Motorcycle sales: 10 month slide
Motorcycle sales continue to fall in 2017, with October’s figures showing a decrease compared to the same month last year.
With motorcycles, tricycles, scooters and mopeds combined, registrations were down 13.8% last month, and down 15.5% for the year to date.
Sportsbikes appear to be those hardest hit, with just 527 registered last month, compared to 656 the previous year. a decrease of 19.7%. Sportsbikes are down 25.8% overall this year to date.
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In fact, the only motorcycle category not in decline is, suprise, surprise, the adventure class. Registrations of adventure bikes saw a rise of 14.7% in October, and are up 1.4% overall this year.
Head of the Motorcycle Division at Close Brothers Motor Finance, Neil Richardson commented: “It’s been a tricky year for the motorcycle sector, with today’s registration figures falling again. And in fact these figures might look better than they actually are, as the MCIA figures are often skewed by pre-registration stock, when bikes are pre-bought to hit targets. Our dealers have noted consumer concern around Brexit and the threat of potential recession, as well as stagnant wage growth and growing inflation.”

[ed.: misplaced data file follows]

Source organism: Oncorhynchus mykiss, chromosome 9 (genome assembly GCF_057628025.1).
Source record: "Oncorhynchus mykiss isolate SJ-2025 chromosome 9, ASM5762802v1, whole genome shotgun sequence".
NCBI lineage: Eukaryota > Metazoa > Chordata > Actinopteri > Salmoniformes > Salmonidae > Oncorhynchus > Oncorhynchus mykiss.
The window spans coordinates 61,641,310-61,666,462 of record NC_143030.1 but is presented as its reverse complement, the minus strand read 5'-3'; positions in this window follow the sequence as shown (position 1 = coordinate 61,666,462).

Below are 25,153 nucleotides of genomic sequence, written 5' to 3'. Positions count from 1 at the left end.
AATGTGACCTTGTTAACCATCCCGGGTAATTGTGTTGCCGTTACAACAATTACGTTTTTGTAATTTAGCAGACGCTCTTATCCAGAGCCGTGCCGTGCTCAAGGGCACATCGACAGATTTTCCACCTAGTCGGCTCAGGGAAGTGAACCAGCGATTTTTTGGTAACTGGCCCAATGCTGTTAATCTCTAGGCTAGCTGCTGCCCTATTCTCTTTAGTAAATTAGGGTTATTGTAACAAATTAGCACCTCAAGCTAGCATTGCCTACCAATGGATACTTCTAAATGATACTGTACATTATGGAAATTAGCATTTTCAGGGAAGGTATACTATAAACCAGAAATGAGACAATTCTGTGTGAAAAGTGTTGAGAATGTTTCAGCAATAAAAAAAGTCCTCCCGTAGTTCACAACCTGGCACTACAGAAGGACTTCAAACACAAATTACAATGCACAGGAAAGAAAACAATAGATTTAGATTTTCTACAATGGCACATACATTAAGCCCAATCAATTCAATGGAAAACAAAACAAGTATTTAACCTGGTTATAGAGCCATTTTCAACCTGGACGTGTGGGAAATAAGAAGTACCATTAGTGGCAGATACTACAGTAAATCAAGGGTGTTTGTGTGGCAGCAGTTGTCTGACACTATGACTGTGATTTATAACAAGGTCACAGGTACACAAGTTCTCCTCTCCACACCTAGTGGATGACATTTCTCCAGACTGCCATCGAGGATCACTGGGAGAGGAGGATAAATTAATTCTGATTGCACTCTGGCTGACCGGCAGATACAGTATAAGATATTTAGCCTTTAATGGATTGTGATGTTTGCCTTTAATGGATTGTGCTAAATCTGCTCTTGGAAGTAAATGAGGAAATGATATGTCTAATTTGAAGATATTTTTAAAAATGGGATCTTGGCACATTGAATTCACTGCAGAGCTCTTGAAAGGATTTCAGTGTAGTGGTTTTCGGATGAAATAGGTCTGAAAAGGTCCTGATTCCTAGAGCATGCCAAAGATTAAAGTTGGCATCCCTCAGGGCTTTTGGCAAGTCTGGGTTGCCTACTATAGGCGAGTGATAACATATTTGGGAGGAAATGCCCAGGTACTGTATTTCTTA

Last June we had a look at what Brexit could possibly mean for the future of the motorcycle industry in the UK. It could potentially make Triumphs more expensive abroad, and bikes from outside the UK may be subjected to similar import duties.
Brexit has ad a direct impact with the number of bikes sold – along with Teresa May’s decision to hold a snap election.
Stephen Latham, Head of Motorcycle Division at the National Motorcycle Dealers Association told MCN in June: “Our launch into Brexit, which was confirmed with Article 10, has hit the currency really hard causing motorbikes at the cheaper end to go up in price disproportionately. Chinese bikes have gone up by £300-400 and It wasn’t necessarily Euro4 that did this, really it was a currency exchange issue and that has also suppressed the pricing of the bigger traditional brands, who have had to put their prices up which has in turn also slowed the market place.”
The best selling motorcycle in October was the Yamaha MT-09 Tracer, with 121 registrations in October. But those figures pale in comparison to the biggest selling powered two wheeler, the Honda PCX125, which clocked up 244 registrations last month.
Earlier this year, CEO of the MCIA, Steve Kenward said: “We are still witnessing the transition between Euro 3 and Euro 4 stock. You can see this when you break the figures down. Smaller capacity machines, particularly 125cc bikes are down because it is likely dealers are still selling the large amount of Euro 3 stock which was registered at the end of 2016.
“In contrast, larger machines, which have been making the transition to Euro 4 over a longer period, are now showing a growth compared to the same time last year. From a rider’s perspective that means there have been some good bargains available and government licensing tables show that January, February and March of this year saw the largest number of mopeds and motorcycles licensed on the road since 2010, when compared to the same time of year.”